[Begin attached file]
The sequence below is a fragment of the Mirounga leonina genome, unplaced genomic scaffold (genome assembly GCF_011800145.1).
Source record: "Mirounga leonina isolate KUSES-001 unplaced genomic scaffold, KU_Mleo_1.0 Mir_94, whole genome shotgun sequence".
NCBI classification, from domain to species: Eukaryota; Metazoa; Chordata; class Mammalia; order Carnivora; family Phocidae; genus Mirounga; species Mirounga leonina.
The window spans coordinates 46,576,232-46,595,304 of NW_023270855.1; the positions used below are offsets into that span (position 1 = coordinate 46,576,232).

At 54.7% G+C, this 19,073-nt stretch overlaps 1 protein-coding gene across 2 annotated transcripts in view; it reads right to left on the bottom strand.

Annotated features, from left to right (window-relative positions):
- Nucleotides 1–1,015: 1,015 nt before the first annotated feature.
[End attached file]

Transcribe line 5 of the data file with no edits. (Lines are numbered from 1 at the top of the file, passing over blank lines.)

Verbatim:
At 54.7% G+C, this 19,073-nt stretch overlaps 1 protein-coding gene across 2 annotated transcripts in view; it reads right to left on the bottom strand.